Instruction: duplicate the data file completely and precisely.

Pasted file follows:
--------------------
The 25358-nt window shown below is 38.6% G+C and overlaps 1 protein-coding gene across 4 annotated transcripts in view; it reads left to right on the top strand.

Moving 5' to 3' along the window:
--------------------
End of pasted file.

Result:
The 25358-nt window shown below is 38.6% G+C and overlaps 1 protein-coding gene across 4 annotated transcripts in view; it reads left to right on the top strand.

Moving 5' to 3' along the window: